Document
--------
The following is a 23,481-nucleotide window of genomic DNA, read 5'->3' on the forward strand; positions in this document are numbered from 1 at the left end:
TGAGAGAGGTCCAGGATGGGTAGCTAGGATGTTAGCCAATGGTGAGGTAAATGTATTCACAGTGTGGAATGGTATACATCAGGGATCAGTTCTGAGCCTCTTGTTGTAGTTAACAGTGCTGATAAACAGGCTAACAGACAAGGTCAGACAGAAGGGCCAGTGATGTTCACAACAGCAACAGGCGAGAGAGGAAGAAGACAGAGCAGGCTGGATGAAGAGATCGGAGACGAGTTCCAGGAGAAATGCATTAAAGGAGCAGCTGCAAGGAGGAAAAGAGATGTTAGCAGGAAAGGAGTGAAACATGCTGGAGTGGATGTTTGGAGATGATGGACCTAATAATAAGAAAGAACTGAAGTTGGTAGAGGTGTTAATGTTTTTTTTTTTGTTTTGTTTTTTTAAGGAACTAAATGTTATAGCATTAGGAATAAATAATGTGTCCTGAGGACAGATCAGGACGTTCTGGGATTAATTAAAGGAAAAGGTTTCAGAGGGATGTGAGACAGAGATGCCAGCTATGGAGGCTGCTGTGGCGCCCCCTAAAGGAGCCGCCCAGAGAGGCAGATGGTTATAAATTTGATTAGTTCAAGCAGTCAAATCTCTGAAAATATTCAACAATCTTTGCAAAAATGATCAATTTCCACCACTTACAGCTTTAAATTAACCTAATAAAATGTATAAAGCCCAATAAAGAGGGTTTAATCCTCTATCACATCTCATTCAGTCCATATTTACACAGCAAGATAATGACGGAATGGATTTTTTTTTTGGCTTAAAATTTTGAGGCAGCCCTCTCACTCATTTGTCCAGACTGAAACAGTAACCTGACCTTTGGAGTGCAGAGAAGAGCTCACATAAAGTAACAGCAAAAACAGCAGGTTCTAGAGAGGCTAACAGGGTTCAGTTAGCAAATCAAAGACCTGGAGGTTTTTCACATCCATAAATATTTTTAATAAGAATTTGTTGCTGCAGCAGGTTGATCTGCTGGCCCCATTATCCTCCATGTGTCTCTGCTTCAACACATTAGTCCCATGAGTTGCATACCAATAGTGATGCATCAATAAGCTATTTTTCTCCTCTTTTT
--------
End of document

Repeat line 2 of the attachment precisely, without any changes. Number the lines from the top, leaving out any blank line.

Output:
TGAGAGAGGTCCAGGATGGGTAGCTAGGATGTTAGCCAATGGTGAGGTAAATGTATTCACAGTGTGGAATGGTATACATCAGGGATCAGTTCTGAGCCTCTTGTTGTAGTTAACAGTGCTGATAAACAGGCTAACAGACAAGGTCAGACAGAAGGGCCAGTGATGTTCACAACAGCAACAGGCGAGAGAGGAAGAAGACAGAGCAGGCTGGATGAAGAGATCGGAGACGAGTTCCAGGAGAAATGCATTAAAGGAGCAGCTGCAAGGAGGAAAAGAGATGTTAGCAGGAAAGGAGTGAAACATGCTGGAGTGGATGTTTGGAGATGATGGACCTAATAATAAGAAAGAACTGAAGTTGGTAGAGGTGTTAATGTTTTTTTTTTTGTTTTGTTTTTTTAAGGAACTAAATGTTATAGCATTAGGAATAAATAATGTGTCCTGAGGACAGATCAGGACGTTCTGGGATTAATTAAAGGAAAAGGTTTCAGAGGGATGTGAGACAGAGATGCCAGCTATGGAGGCTGCTGTGGCGCCCCCTAAAGGAGCCGCCCAGAGAGGCAGATGGTTATAAATTTGATTAGTTCAAGCAGTCAAATCTCTGAAAATATTCAACAATCTTTGCAAAAATGATCAATTTCCACCACTTACAGCTTTAAATTAACCTAATAAAATGTATAAAGCCCAATAAAGAGGGTTTAATCCTCTATCACATCTCATTCAGTCCATATTTACACAGCAAGATAATGACGGAATGGATTTTTTTTTTGGCTTAAAATTTTGAGGCAGCCCTCTCACTCATTTGTCCAGACTGAAACAGTAACCTGACCTTTGGAGTGCAGAGAAGAGCTCACATAAAGTAACAGCAAAAACAGCAGGTTCTAGAGAGGCTAACAGGGTTCAGTTAGCAAATCAAAGACCTGGAGGTTTTTCACATCCATAAATATTTTTAATAAGAATTTGTTGCTGCAGCAGGTTGATCTGCTGGCCCCATTATCCTCCATGTGTCTCTGCTTCAACACATTAGTCCCATGAGTTGCATACCAATAGTGATGCATCAATAAGCTATTTTTCTCCTCTTTTT